Savic and Jelic, 2006; Liu et al., 1999; Bingzhenga

et al., 1990) all consist of a system coupled non-linear

ordinary differential equations. Despite different ap-

proaches the common aim of these publications is

to have unstable and oscillating solution curves. In

(Vinther et al., 2011; Savic and Jelic, 2005; Savic

and Jelic, 2006) this was done by looking for a Hopf-

bifurcation of a stable ﬁxed point, thus guaranteeing

oscillating solutions. However previous results docu-

mented in (Vinther et al., 2011) was that this ’minimal

model of the HPA axis’ was not capable of reproduc-

ing the characteristics seen in data using reasonable

parameter values. This suggests that the ultradian os-

cillations arise from other mechanisms like bursting

which has been investigated successfully by (Veld-

huis et al., 1989; Keenan et al., 2001; Keenan and

Veldhuis, 2003). It has also been suggested that the

ultradian oscillations may arise from the introduction

of a time delay (Vinther et al., 2011; Bairagi et al.,

2008). However, investigations show that rather large

time-delays (i.e. at least 18 minutes) in the feedback

mechanisms are needed (Vinther et al., 2011). Fur-

thermore, one might suggest that the ultradian oscil-

lations are not an inherent behaviour of the HPA-axis

but imposed from outside. A last possibility is that

something is missing in the minimal description of

the HPA-axis. In the latter case, we have suggested

the inclusion of mechanisms from hippocampus, see

(Andersen et al., 2010; Andersen et al., 2013).

2.1 Inclusion of Hippocampal Dynamics

It has been suggested that hippocampus is also play-

PatientSpecificModellinginDiagnosingDepression-CombiningMixtureandNon-linearMixedEffectModelling

659

ing a role for the dynamics of the HPA axis in such

a way that hippocampus stimulates hypothalamus to

produce CRH (Jelic et al., 2005; de Kloet et al., 1998;

Jacobson and Sapolsky, 1991; Oitzl et al., 1995). Fur-

thermore cortisol should be able to exert a feedback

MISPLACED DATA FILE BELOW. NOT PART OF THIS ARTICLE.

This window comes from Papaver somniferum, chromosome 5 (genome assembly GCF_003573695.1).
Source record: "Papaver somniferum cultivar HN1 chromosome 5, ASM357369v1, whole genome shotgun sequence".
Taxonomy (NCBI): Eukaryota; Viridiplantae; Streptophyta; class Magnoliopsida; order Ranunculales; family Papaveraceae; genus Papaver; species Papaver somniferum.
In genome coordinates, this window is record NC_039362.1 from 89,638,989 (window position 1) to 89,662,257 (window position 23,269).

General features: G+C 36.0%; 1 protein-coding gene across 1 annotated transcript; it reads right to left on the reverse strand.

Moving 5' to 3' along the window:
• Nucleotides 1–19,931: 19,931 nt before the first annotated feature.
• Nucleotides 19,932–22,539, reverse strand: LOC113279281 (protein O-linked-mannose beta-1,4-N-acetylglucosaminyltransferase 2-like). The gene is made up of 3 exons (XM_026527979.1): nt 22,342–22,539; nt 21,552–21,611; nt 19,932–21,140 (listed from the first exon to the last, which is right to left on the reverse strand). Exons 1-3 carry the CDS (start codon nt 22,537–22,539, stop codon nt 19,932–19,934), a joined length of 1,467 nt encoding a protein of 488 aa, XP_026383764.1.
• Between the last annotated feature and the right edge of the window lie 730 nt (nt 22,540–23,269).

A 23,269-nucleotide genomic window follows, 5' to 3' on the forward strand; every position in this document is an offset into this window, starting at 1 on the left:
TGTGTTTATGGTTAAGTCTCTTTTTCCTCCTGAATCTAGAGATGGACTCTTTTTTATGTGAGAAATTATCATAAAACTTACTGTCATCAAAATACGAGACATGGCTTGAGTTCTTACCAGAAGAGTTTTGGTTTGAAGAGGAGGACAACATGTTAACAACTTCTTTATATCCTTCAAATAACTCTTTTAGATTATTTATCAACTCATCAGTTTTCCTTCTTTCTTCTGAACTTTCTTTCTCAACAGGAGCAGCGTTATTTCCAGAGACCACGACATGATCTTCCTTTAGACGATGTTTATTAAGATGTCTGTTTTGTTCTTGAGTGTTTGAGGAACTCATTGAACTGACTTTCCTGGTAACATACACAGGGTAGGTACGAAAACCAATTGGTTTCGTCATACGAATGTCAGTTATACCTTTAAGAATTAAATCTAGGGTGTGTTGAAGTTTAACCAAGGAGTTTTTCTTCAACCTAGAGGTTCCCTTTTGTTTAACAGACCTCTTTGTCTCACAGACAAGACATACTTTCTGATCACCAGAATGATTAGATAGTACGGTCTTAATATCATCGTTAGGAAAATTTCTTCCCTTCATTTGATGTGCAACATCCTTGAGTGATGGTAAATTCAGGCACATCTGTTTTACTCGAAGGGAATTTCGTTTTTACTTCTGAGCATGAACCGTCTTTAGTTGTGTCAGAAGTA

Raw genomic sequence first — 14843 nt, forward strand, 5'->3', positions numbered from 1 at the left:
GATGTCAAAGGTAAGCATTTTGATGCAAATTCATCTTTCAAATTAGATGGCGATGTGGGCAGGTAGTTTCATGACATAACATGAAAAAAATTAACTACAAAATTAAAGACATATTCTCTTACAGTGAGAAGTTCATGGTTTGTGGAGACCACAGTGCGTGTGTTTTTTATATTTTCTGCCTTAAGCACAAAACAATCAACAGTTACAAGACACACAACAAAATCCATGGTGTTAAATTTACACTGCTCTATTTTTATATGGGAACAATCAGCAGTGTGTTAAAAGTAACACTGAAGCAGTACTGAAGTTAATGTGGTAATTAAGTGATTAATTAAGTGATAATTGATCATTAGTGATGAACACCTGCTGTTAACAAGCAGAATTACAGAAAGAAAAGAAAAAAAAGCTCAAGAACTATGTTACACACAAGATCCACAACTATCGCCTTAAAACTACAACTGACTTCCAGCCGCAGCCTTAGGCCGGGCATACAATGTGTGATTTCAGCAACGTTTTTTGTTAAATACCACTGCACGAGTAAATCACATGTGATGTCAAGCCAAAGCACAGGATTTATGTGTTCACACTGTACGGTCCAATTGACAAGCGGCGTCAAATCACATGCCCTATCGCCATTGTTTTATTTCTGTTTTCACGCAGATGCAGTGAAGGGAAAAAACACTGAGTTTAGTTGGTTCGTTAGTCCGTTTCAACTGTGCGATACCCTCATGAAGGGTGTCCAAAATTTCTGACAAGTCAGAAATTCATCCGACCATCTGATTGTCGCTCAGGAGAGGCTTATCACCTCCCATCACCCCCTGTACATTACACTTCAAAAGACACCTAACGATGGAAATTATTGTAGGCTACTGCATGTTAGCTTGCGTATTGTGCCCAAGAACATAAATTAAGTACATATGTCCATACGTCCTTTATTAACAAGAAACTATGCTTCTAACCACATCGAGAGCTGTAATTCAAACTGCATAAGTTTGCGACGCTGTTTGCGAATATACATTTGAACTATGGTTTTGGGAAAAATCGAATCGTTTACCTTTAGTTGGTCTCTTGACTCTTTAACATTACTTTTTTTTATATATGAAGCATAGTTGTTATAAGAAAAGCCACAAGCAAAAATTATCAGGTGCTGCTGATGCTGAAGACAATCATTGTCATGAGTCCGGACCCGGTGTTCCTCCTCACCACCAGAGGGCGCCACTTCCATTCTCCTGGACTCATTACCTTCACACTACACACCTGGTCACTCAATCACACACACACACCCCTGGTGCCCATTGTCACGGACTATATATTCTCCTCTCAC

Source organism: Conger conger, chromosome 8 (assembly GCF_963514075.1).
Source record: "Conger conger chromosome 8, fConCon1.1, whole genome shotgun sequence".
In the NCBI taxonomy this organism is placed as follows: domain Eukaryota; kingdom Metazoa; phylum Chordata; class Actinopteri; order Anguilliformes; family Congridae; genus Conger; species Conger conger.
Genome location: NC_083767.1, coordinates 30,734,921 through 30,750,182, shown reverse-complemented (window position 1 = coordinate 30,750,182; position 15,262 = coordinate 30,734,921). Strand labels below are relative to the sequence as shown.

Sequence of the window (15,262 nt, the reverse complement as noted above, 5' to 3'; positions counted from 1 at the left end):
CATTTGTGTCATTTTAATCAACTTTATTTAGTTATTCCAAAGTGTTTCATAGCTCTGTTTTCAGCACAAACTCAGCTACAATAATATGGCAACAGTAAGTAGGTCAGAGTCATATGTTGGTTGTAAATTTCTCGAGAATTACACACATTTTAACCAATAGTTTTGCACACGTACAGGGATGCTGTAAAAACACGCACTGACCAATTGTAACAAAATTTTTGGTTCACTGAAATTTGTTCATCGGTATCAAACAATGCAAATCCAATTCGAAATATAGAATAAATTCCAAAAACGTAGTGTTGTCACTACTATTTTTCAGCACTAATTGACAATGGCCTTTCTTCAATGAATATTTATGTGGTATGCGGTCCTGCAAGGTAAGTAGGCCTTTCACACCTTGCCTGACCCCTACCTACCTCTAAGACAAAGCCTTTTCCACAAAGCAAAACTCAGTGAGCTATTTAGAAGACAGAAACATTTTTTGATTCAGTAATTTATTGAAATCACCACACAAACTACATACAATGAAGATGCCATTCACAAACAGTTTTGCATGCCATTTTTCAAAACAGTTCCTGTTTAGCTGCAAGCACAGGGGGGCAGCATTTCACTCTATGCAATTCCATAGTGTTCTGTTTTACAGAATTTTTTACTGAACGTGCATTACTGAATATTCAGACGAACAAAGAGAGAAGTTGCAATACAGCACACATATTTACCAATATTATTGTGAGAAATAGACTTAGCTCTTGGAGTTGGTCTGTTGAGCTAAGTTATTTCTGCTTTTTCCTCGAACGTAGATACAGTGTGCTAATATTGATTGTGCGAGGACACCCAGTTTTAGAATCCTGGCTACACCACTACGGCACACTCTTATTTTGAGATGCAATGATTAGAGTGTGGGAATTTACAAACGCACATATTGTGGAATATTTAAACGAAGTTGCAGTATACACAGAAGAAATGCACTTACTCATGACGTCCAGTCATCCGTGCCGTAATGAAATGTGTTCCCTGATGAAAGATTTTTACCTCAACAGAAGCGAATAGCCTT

on mineralcorticoid receptors (MR) and GR situated

in hippocampus. More speciﬁc cortisol should exert a

positive feedback through GR in hippocampus and a

negative feedback through MR in hippocampus (Jelic

et al., 2005; Oitzl et al., 1995).

To our knowledge there is no known hormone se-

creted from hippocampus to stimulate secretion of

CRH from hypothalamus neither does data for con-

centration of CRH exist for humans. Therefore one

is faced with the challenge of how to model the hip-

pocampal dynamics. The amount of cortisol binding

to MR compared to the amount binding to GR deter-

mines whether the inclusion of hippocampal mecha-

nisms corresponds to a positive or negative feedback.

However this may depend on the concentration of cor-

tisol thus given a positive feedback for some concen-

trations and a negative for others.

The inclusion of a competing positive and neg-

ative feedback mechanism widens the possible be-

haviour of the model compared to a purely negative

feedback model. The idea is that the inclusion of hip-

pocampal mechanisms would give an unstable ﬁxed

point that could explain the ultradian oscillations seen

in data.

The known features the model reﬂects are feed-

back from cortisol on the secretion of CRH and

ACTH and the combined feedback effect from hip-

pocampus. Since no known hormone is secreted from

hippocampus the known features from hippocampus

is directly included in the differential equation gov-

erning CRH. This approach leads to the model given

in equations (1) - (3) and is denoted the general

model,

dx

1

dt

= f

1

(x

3

) − w

1

x

1

, (1)

dx

2

dt

= f

2

(x

3

)x

1

− w

2

x

2

, (2)

dx

3

dt

= k

2

x

2

− w

3

x

3

. (3)

The overall feedback from cortisol (x

3

) in hippocam-

pus and on CRH (x

1

) is modelled through the func-